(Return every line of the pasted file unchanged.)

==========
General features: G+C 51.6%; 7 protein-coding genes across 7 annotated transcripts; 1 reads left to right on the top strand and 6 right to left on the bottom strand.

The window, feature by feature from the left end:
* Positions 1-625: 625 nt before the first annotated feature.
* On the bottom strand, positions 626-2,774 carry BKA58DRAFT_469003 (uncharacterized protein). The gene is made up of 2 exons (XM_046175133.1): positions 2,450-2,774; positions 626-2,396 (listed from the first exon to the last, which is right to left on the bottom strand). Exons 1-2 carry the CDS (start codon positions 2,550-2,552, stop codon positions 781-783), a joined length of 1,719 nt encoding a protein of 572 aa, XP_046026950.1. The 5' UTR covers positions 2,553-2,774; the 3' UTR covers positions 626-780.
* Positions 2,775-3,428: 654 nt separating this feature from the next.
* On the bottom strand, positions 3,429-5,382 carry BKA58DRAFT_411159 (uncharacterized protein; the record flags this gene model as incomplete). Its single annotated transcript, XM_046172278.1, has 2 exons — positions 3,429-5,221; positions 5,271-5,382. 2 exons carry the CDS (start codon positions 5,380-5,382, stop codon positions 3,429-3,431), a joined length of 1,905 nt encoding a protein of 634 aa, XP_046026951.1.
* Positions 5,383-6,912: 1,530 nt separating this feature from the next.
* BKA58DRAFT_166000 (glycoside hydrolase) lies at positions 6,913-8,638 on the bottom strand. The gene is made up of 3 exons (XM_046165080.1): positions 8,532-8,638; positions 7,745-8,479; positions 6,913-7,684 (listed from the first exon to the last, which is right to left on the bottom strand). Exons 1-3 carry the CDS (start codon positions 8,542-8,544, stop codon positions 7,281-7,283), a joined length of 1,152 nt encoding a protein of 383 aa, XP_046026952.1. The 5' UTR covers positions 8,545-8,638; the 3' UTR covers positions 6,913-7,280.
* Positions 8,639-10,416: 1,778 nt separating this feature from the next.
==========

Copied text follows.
General features: G+C 51.6%; 7 protein-coding genes across 7 annotated transcripts; 1 reads left to right on the top strand and 6 right to left on the bottom strand.

The window, feature by feature from the left end:
* Positions 1-625: 625 nt before the first annotated feature.
* On the bottom strand, positions 626-2,774 carry BKA58DRAFT_469003 (uncharacterized protein). The gene is made up of 2 exons (XM_046175133.1): positions 2,450-2,774; positions 626-2,396 (listed from the first exon to the last, which is right to left on the bottom strand). Exons 1-2 carry the CDS (start codon positions 2,550-2,552, stop codon positions 781-783), a joined length of 1,719 nt encoding a protein of 572 aa, XP_046026950.1. The 5' UTR covers positions 2,553-2,774; the 3' UTR covers positions 626-780.
* Positions 2,775-3,428: 654 nt separating this feature from the next.
* On the bottom strand, positions 3,429-5,382 carry BKA58DRAFT_411159 (uncharacterized protein; the record flags this gene model as incomplete). Its single annotated transcript, XM_046172278.1, has 2 exons — positions 3,429-5,221; positions 5,271-5,382. 2 exons carry the CDS (start codon positions 5,380-5,382, stop codon positions 3,429-3,431), a joined length of 1,905 nt encoding a protein of 634 aa, XP_046026951.1.
* Positions 5,383-6,912: 1,530 nt separating this feature from the next.
* BKA58DRAFT_166000 (glycoside hydrolase) lies at positions 6,913-8,638 on the bottom strand. The gene is made up of 3 exons (XM_046165080.1): positions 8,532-8,638; positions 7,745-8,479; positions 6,913-7,684 (listed from the first exon to the last, which is right to left on the bottom strand). Exons 1-3 carry the CDS (start codon positions 8,542-8,544, stop codon positions 7,281-7,283), a joined length of 1,152 nt encoding a protein of 383 aa, XP_046026952.1. The 5' UTR covers positions 8,545-8,638; the 3' UTR covers positions 6,913-7,280.
* Positions 8,639-10,416: 1,778 nt separating this feature from the next.